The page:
Trial and Error

Welp, it’s that time of the week again.  Time for me to break open the laptop and write all of my concerns and feelings and emotions down for everyone to read.  Time for you to hear our new and old news.  Time for me to figure out how to bring something so uncertain and confusing to a light of joyfulness and positivity.

So, here it goes.

Last week we told you not only good news, but that our lovely Batland would be fixed.  This week, I come with more news, but I’ll let you decide if it’s good or bad.  When I wrote last week’s post, it was on a high of excitement to get our home back and get back on the water.  We thought we may even be going to the Keys this winter (albeit February, but still!).  Now, we are up for the winter.  Let me just say, a lot happens in a week’s time when it comes to us making plans. 

Last week, Tuesday night to be exact, we got a voicemail from the boatyard telling us that in order to get us a more accurate estimate they would have to do a “surgery” on the hull.  In other words, they wanted a $1000 down payment from us for them to sand and grind on the hull in order to see just how deep the damage is.  We felt that was a bit excessive, the price anyway, for just a bit of grinding and sanding.  So, naturally, we called the next morning to inquire what that meant and why they needed so much money for something that shouldn’t cost that much.  They basically said they couldn’t give us an exact estimate without knowing the true damage.  Okay, fair, but why so much for a down payment?  Well, they said that they didn’t want us to find out it’s too much work and the boat wasn’t worth it, and then leave them with a boat to get rid of.  We reassured them that we did not want that for them either.  After all, we don’t have the heart to just abandon our home.  So, we asked if they could just give us a ballpark estimate.  All we want is a best case scenario and worst case scenario and the price estimates for both.  They said they’d talk with their guy and call us back.  It wasn’t until the next morning that we got an email reading:

              “We cannot give an estimate to repair without further investigation of the damaged by grinding away the antifouling coating.  We will patch it for you to launch and take someplace else or you can load the boat on a trailer.”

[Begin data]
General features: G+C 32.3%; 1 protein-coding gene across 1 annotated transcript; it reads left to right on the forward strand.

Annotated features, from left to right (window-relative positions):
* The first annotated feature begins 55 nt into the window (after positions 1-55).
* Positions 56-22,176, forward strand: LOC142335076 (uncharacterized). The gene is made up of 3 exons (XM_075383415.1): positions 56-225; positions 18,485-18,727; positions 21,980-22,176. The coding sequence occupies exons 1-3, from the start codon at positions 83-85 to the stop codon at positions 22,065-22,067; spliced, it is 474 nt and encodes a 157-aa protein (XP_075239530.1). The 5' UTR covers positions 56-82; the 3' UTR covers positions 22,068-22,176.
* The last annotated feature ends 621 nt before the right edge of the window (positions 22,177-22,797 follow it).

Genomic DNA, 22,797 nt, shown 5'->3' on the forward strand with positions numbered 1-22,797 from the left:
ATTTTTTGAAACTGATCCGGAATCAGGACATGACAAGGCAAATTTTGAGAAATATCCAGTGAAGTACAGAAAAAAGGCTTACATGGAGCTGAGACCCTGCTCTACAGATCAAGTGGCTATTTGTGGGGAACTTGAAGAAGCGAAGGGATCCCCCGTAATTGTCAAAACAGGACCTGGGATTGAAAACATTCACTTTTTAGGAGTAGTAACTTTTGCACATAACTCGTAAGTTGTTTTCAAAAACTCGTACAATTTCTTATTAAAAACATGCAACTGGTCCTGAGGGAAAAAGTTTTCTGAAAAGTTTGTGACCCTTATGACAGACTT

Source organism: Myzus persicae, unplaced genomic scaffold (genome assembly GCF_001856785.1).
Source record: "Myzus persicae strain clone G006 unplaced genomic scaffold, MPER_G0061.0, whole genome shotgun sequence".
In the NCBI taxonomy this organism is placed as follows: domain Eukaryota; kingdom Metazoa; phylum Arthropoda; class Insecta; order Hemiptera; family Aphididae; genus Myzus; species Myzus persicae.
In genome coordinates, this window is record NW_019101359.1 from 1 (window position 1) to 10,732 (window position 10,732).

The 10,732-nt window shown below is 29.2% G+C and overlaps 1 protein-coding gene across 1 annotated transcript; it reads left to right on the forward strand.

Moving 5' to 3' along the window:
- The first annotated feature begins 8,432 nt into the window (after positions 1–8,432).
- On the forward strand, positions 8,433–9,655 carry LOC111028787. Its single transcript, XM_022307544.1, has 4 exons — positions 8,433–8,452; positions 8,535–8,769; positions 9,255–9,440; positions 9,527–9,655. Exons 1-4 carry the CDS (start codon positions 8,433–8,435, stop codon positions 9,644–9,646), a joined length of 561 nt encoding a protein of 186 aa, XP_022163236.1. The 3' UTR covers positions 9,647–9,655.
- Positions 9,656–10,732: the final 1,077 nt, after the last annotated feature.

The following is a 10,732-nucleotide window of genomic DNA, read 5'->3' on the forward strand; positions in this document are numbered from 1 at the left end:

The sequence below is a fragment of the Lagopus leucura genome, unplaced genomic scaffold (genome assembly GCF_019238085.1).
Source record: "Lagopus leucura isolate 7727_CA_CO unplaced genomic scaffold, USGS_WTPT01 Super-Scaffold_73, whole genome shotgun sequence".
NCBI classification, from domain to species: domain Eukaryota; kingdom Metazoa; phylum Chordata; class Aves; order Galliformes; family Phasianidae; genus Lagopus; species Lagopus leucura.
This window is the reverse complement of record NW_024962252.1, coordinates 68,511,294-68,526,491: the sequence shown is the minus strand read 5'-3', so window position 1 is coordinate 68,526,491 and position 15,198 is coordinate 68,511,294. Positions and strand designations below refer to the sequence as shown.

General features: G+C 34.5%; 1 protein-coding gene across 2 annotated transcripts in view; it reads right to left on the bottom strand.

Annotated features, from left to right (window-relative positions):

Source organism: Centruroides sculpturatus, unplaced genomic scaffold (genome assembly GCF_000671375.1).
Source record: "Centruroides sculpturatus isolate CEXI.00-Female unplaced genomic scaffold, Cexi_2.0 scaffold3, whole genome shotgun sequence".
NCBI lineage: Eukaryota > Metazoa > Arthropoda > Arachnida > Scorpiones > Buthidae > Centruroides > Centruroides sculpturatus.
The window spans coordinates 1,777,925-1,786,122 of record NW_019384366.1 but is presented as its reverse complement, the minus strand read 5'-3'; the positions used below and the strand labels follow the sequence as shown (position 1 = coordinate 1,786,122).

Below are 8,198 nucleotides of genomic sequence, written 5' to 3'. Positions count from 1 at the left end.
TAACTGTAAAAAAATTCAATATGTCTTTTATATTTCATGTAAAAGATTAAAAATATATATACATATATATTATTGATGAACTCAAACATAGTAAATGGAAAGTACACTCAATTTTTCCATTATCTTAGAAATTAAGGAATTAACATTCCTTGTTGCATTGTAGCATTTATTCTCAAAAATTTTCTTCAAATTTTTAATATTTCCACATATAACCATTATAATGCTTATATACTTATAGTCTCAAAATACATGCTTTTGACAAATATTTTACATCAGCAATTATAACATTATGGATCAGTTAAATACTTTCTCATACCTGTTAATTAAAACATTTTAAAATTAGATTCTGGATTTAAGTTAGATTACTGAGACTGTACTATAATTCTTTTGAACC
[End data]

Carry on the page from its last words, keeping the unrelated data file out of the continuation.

Basically, they’re giving up on us, and kicking us out, or at least saying that they won’t be doing the work.  Talk about quality service.

So now we are planning new things.  We called our home marina, which we love, but they are booked for the winter.  We are on the books as soon as someone leaves, which will be around mid-March.  Unfortunately, this means we will be winterizing the boat and staying at the current marina for a few months.  The upside?  It’s cheaper to store there for a few months, so it’s not the worst thing ever.  We have contacted a transport company that our home marina recommends and will hopefully be making plans with them to move as soon as we get word there’s an opening. 

Here’s the sad thing:  Even when you did nothing wrong, people may still choose to not choose you.

There were a couple of red flags with this marina, like the fact that they don’t allow outside contractors in.  Now whether this be because of a superiority complex, greed, or previous history, we don’t know, but either way it is saying We have your boat, and therefore we have your business. Also, last Tuesday was the first day that their estimate guy looked at our boat.  We have been there, and asking for an estimate, for a MONTH.  I get you’re busy, but a whole month to look and then there’s still no answer?

At this point, you can tell I’m annoyed.  Believe me, I’m aware that it shows up in my writing and I apologize, sort of.  I also feel no shame for it, because when we began writing this summer, I never wanted it to be with rose colored glasses.  I wanted it to be real, honest, with true trial and error instances along with the beauty and grace of life on the water.  So truth is, writing this always makes me see just a little bit clearer.  We may not have it all figured out yet, but at least we know how we feel about it, what to be prepared for next time something like this happens or we have similar issues, and how to adjust from there.

Right now we’re planning on spending the holidays in NC and VA with family, and then heading West again to the San Diego/Baja California Mexico area.  There’s nothing set in stone, just the fact that we need to start planning!

Thanks for reading along and joining us on this wild journey.  With everything that’s happened, to the boat and in our lives the last few weeks, I still wouldn’t have it any other way.  Life is good, we just have to remember that part.

Otherwise, we had a pretty great week.  We had a “staycation” in Richmond, which I hadn’t been to since I was 4 or 5 years old.  We found the cutest (and discounted!!) Airbnb above a cute little Mexican restaurant, who’s food was AMAZING.  We ate tons of good food, drank some delicious coffee, and we got to see Steve’s cousins and visit the lightshow at the botanical gardens.  Their 18-month old kept saying “woooowwwwww,” and honestly, that’s how we grownups felt too.  It was beautiful, and we had the best time.  After all, life does go on, even when it throws a few wrenches in your plans.  We’re just lucky to have the places to stay that we do, the friends that we have, and to get to do it together.


Happy Week – enjoy every moment.


Published by skyepage

"She always had that about her, that look of otherness, of eyes that see things much too far, and of thoughts that wander off the edge of the earth." -Joanne Harris

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